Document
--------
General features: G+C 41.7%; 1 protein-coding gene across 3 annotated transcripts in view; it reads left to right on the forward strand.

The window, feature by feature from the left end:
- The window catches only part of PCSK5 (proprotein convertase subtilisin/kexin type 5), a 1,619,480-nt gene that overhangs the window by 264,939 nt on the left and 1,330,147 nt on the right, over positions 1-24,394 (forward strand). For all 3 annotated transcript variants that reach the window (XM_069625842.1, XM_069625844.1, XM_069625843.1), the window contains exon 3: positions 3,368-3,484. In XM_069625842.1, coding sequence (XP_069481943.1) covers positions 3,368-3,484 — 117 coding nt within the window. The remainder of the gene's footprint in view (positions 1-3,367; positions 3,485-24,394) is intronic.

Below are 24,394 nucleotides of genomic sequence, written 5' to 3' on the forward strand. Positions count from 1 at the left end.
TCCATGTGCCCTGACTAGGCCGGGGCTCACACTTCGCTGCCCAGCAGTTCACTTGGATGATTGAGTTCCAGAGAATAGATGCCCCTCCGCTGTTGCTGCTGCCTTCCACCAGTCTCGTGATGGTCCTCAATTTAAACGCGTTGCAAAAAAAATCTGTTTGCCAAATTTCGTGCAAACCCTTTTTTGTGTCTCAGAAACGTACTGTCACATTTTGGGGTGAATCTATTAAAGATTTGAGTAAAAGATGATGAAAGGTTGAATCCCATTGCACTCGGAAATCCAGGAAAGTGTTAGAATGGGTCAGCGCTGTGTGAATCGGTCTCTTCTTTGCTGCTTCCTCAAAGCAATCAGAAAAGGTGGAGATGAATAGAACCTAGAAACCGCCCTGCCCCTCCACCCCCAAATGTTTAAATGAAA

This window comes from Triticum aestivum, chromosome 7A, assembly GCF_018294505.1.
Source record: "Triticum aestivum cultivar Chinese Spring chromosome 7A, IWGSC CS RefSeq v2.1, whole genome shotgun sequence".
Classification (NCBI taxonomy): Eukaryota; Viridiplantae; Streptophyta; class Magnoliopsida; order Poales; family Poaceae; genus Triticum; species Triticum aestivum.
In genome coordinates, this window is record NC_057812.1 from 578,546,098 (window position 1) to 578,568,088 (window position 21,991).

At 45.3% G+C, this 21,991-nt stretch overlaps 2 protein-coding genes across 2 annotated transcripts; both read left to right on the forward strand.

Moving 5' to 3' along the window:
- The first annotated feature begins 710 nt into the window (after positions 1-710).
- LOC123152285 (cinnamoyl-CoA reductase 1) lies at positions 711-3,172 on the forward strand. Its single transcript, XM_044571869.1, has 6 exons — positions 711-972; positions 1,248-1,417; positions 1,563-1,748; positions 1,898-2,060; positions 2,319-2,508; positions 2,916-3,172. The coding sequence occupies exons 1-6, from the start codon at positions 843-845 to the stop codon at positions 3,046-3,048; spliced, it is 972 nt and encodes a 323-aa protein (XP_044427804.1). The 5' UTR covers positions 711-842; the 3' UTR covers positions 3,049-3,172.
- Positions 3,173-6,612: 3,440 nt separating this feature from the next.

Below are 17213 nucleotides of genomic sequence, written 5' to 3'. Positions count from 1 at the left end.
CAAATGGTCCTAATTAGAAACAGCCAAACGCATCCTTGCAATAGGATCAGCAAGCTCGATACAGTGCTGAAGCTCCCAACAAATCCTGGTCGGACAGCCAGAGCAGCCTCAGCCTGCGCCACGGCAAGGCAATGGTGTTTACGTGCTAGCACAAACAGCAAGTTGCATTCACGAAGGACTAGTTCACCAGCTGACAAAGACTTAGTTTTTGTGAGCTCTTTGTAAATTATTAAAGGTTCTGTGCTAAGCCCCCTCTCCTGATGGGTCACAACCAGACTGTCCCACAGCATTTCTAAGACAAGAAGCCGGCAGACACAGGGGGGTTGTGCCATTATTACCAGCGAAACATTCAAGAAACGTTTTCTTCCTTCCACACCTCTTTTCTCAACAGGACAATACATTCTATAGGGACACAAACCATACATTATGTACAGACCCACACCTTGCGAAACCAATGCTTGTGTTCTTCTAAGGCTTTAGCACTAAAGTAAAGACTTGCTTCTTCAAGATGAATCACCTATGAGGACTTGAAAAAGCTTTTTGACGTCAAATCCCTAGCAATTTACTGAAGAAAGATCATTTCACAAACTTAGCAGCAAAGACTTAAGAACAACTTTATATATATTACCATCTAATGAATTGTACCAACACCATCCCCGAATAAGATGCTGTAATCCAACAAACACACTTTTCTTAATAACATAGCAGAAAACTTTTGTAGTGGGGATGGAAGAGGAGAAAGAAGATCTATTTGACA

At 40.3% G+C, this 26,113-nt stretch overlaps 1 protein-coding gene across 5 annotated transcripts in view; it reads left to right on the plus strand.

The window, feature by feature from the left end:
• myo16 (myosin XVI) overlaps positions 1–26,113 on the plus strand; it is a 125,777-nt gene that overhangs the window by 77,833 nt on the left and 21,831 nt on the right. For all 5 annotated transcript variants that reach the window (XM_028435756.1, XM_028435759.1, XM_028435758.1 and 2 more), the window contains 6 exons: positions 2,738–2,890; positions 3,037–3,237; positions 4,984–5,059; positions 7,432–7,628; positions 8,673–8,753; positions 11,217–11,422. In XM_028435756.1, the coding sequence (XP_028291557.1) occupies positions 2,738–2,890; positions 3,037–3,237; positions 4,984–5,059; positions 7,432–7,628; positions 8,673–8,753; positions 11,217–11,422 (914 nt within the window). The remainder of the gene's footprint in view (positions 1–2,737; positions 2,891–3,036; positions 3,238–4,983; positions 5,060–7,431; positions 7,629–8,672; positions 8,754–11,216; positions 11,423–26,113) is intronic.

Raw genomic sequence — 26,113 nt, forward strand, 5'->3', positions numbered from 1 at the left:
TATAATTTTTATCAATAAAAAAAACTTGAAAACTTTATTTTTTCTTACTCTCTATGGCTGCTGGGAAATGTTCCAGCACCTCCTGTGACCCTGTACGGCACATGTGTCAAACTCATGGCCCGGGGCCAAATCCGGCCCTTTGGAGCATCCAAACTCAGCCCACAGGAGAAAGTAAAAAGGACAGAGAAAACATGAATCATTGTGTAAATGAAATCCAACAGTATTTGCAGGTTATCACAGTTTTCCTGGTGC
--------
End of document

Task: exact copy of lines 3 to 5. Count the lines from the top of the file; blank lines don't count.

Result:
- The window catches only part of PCSK5 (proprotein convertase subtilisin/kexin type 5), a 1,619,480-nt gene that overhangs the window by 264,939 nt on the left and 1,330,147 nt on the right, over positions 1-24,394 (forward strand). For all 3 annotated transcript variants that reach the window (XM_069625842.1, XM_069625844.1, XM_069625843.1), the window contains exon 3: positions 3,368-3,484. In XM_069625842.1, coding sequence (XP_069481943.1) covers positions 3,368-3,484 — 117 coding nt within the window. The remainder of the gene's footprint in view (positions 1-3,367; positions 3,485-24,394) is intronic.

Below are 24,394 nucleotides of genomic sequence, written 5' to 3' on the forward strand. Positions count from 1 at the left end.
TCCATGTGCCCTGACTAGGCCGGGGCTCACACTTCGCTGCCCAGCAGTTCACTTGGATGATTGAGTTCCAGAGAATAGATGCCCCTCCGCTGTTGCTGCTGCCTTCCACCAGTCTCGTGATGGTCCTCAATTTAAACGCGTTGCAAAAAAAATCTGTTTGCCAAATTTCGTGCAAACCCTTTTTTGTGTCTCAGAAACGTACTGTCACATTTTGGGGTGAATCTATTAAAGATTTGAGTAAAAGATGATGAAAGGTTGAATCCCATTGCACTCGGAAATCCAGGAAAGTGTTAGAATGGGTCAGCGCTGTGTGAATCGGTCTCTTCTTTGCTGCTTCCTCAAAGCAATCAGAAAAGGTGGAGATGAATAGAACCTAGAAACCGCCCTGCCCCTCCACCCCCAAATGTTTAAATGAAA